The game basically boils down to roll, roll, roll, roll, roll (almost always five or six times it seems to work out) and then either leave or die (again no choice... it’s a guaranteed loss or not), and then repeat that forever, until one magical day when your character’s abilities will be worth considering. There are certain characters that it just doesn’t make sense to play with, unless you deal them out randomly. There needs to be something “else” you can do in addition to your character ability. There should be some kind of currency that every player gets that they can spend throughout an entire game to change things up. Too many times, you have nothing you can feasibly attempt to make any sort of difference in the game.. Someone needs to remake Martian(Zombie) Dice with character cards... or just play King of Tokyo. I’m not the biggest proponent of YAYC (Yet Another Yahtzee Clone), but that simple re-roll mechanic at least presents some kind of round-to-round decision.

Overall, fantastic components and artwork, but just a complete snooze-fest of a game.

For more Blacklisted items, check out my Geeklist: The Black List

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Michael Mindes
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eekamouse wrote:
*sigh*


*le sigh*

Lance and I will show you how to have fun with it at GenCon (or die trying...)
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Joel Eddy
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DrMayhem wrote:
eekamouse wrote:
*sigh*


*le sigh*

Lance and I will show you how to have fun with it at GenCon (or die trying...)


I have to room with him. I will be surprised if I come back alive.
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Seth Jaffee
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Hi Joel,

Sorry to hear you didn't enjoy Dungeon Roll. I'm curious what kind of scores you were posting.

Maybe Mike and Lance will help you find a way to enjoy your future delving, or maybe it's just not the game for you.

Either way, I look forward to seeing you next week!

- Seth
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Joel Eddy
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sedjtroll wrote:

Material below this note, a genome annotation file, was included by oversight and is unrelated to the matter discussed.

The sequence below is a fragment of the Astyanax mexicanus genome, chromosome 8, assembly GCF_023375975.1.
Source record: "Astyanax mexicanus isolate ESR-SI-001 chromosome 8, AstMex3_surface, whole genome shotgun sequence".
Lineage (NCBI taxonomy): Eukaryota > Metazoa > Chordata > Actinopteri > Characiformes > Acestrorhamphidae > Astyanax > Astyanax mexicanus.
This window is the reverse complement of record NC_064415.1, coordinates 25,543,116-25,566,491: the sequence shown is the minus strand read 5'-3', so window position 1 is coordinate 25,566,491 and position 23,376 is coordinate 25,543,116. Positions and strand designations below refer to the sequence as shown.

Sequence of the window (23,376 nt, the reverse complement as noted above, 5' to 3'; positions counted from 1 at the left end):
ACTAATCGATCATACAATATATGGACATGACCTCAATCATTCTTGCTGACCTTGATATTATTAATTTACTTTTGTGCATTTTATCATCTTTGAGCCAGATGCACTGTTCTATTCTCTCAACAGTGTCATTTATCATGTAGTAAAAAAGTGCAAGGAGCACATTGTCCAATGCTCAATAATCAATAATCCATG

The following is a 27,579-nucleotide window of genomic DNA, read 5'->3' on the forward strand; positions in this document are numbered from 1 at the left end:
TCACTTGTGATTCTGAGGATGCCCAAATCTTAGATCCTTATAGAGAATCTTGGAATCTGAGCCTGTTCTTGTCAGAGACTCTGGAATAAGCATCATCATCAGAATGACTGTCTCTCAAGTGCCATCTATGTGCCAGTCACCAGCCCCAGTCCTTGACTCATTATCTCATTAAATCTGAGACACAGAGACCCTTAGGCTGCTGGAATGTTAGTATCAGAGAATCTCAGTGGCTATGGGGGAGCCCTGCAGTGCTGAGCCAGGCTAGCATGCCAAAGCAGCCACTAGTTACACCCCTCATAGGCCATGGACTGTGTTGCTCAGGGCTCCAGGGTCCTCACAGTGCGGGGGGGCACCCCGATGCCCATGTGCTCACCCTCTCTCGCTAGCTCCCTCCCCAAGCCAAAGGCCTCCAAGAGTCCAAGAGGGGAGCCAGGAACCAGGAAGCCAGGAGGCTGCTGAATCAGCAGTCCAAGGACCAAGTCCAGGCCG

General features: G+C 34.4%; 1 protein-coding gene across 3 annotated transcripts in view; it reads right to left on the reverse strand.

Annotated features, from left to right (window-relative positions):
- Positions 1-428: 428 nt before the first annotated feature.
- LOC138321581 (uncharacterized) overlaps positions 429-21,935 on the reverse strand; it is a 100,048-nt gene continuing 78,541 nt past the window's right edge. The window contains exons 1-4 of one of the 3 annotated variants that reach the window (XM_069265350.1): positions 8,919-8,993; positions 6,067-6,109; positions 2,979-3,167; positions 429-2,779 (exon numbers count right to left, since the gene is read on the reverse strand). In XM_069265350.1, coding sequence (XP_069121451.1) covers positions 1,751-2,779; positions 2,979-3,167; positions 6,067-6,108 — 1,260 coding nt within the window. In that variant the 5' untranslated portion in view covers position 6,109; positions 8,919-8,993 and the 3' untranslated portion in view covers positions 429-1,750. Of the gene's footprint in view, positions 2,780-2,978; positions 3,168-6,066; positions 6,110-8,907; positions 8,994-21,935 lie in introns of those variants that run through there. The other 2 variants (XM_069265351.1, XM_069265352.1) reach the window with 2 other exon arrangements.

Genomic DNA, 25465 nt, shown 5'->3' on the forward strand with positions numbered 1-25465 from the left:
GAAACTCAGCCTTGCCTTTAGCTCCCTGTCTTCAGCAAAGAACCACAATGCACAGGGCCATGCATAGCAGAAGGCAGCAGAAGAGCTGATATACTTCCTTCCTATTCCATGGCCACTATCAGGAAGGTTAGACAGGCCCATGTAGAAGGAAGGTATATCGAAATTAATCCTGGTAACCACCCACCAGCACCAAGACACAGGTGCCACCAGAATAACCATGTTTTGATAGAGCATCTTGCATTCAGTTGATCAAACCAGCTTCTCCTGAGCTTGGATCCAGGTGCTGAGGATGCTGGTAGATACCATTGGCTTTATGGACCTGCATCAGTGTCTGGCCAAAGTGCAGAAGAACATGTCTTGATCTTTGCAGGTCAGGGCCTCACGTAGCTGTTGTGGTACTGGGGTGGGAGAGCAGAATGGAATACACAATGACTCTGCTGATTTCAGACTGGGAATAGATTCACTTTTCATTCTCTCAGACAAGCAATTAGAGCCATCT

Sorry to hear you didn't enjoy Dungeon Roll. I'm curious what kind of scores you were posting.


I don't have a complete memory of all the scores, but they ranged from as low as 12 to 28 (I think) was the highest.
 
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jflartner
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Completely agree.

I said to my wife after we played, "It's like complicated Zombie Dice." Having played it 14 times now I see that isn't entirely accurate.

Like Joel says, it isn't like Zombie Dice at all. Zombie Dice has a decision every turn. Dungeon Roll is more like rolling on a combat resolution table (TMG actually provides CRTs on the nicely done player aids), except there is no game around it. Imagine playing a war game, but take away the map and all the tactics and decisions involved. You still have units with different capabilities, so it is superficially interesting, but that's all - you just roll and consult the table to see what happens.

Was skeptical from the start, but really wanted to like this one. Disappointed.
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will sargent
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Shame you don't like it after 3 plays, Joel. I can only guess Michael and Seth wanted to create an ultra (and I mean, ultra) light fantasy toyshop game that set KS alight and looks the business on the shelf while keeping things so very simple it almost pulls the game away from gamers' game territory. You suggest, throwing in another yahtzee-style lock mechanic and overcomplicating with another resource to track, but I think they made the right decisions.

What does grate for me, though, is the typos and unclear rules wording throuhgout the game ('may' and 'must' on a card is straight to jail, do not pass go stuff). With such a massive project budget it's a truly poor move. It's as if they passed around the rules in-house and never had a proper sub-editor pass an eye over it all.

I am looking forward to the game, though, and on a positive note, for those of you who want to read a very well considered overview (and ranking) of each characters' subtle power differences from someone who's knocked up 75 plays of the game, as opposed to 3, then check out:

A Highly Subjective Review of Each Character



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Rick Teverbaugh
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From a point where I used to agree with most every review of yours, you and I are at odds on everything you have reviewed this month. I understand why your scores are so awful and would welcome the chance to crush you at a game that I believe you doesn't get at all. There are more real choices to make in this game than for any dice-based, quickplay game I've ever tried. Zombie Dice offers one choice per turn and virtually just one or two factors to consider when making that choice. Dungeon Roll offers many decisions based on many factors. I agree that if the first sign of trouble you return to the safety of the tavern, then the game would not open up to those decisions. Come on Joel, show a little courage. You know that you don't really die if the you fail don't you?